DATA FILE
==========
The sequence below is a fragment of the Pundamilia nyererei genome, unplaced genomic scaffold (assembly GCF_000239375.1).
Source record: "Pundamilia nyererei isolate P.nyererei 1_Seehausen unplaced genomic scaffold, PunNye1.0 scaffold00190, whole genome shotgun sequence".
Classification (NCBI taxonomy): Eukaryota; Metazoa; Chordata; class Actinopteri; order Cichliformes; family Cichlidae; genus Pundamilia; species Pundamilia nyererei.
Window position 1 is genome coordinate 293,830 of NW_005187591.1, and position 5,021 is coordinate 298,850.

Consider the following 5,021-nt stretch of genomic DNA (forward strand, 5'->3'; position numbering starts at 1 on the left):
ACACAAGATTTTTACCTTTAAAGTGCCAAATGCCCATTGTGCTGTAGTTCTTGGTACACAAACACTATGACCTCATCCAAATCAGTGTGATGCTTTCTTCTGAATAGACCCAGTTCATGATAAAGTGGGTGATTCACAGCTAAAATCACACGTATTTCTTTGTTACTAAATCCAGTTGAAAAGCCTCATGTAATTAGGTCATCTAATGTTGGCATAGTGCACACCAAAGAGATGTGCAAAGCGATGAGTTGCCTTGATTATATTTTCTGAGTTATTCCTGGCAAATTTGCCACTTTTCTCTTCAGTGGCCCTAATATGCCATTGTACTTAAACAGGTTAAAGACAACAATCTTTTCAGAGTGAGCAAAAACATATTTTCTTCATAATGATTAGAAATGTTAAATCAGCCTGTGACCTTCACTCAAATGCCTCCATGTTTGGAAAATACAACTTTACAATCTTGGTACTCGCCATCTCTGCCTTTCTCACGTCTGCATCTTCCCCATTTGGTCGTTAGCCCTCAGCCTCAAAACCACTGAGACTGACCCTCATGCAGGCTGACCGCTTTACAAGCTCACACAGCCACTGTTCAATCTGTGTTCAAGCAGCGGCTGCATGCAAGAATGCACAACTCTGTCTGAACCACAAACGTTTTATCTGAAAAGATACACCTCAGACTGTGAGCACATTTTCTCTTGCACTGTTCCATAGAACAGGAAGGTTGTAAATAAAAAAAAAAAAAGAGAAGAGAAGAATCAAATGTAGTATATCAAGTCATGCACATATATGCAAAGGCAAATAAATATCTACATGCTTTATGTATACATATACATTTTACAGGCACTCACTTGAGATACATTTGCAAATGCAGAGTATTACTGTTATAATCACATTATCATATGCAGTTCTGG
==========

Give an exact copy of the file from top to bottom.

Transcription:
The sequence below is a fragment of the Pundamilia nyererei genome, unplaced genomic scaffold (assembly GCF_000239375.1).
Source record: "Pundamilia nyererei isolate P.nyererei 1_Seehausen unplaced genomic scaffold, PunNye1.0 scaffold00190, whole genome shotgun sequence".
Classification (NCBI taxonomy): Eukaryota; Metazoa; Chordata; class Actinopteri; order Cichliformes; family Cichlidae; genus Pundamilia; species Pundamilia nyererei.
Window position 1 is genome coordinate 293,830 of NW_005187591.1, and position 5,021 is coordinate 298,850.

Consider the following 5,021-nt stretch of genomic DNA (forward strand, 5'->3'; position numbering starts at 1 on the left):
ACACAAGATTTTTACCTTTAAAGTGCCAAATGCCCATTGTGCTGTAGTTCTTGGTACACAAACACTATGACCTCATCCAAATCAGTGTGATGCTTTCTTCTGAATAGACCCAGTTCATGATAAAGTGGGTGATTCACAGCTAAAATCACACGTATTTCTTTGTTACTAAATCCAGTTGAAAAGCCTCATGTAATTAGGTCATCTAATGTTGGCATAGTGCACACCAAAGAGATGTGCAAAGCGATGAGTTGCCTTGATTATATTTTCTGAGTTATTCCTGGCAAATTTGCCACTTTTCTCTTCAGTGGCCCTAATATGCCATTGTACTTAAACAGGTTAAAGACAACAATCTTTTCAGAGTGAGCAAAAACATATTTTCTTCATAATGATTAGAAATGTTAAATCAGCCTGTGACCTTCACTCAAATGCCTCCATGTTTGGAAAATACAACTTTACAATCTTGGTACTCGCCATCTCTGCCTTTCTCACGTCTGCATCTTCCCCATTTGGTCGTTAGCCCTCAGCCTCAAAACCACTGAGACTGACCCTCATGCAGGCTGACCGCTTTACAAGCTCACACAGCCACTGTTCAATCTGTGTTCAAGCAGCGGCTGCATGCAAGAATGCACAACTCTGTCTGAACCACAAACGTTTTATCTGAAAAGATACACCTCAGACTGTGAGCACATTTTCTCTTGCACTGTTCCATAGAACAGGAAGGTTGTAAATAAAAAAAAAAAAAGAGAAGAGAAGAATCAAATGTAGTATATCAAGTCATGCACATATATGCAAAGGCAAATAAATATCTACATGCTTTATGTATACATATACATTTTACAGGCACTCACTTGAGATACATTTGCAAATGCAGAGTATTACTGTTATAATCACATTATCATATGCAGTTCTGG